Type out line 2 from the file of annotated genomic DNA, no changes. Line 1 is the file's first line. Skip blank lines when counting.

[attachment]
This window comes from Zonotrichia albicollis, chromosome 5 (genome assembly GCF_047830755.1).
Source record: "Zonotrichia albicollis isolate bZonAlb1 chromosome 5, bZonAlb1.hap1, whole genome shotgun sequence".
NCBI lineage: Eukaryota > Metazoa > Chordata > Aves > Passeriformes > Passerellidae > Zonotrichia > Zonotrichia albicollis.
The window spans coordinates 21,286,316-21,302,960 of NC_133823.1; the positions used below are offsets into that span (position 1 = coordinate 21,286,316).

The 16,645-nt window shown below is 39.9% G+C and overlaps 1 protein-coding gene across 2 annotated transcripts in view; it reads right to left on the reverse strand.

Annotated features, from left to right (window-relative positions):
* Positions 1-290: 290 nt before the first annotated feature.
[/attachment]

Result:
Source record: "Zonotrichia albicollis isolate bZonAlb1 chromosome 5, bZonAlb1.hap1, whole genome shotgun sequence".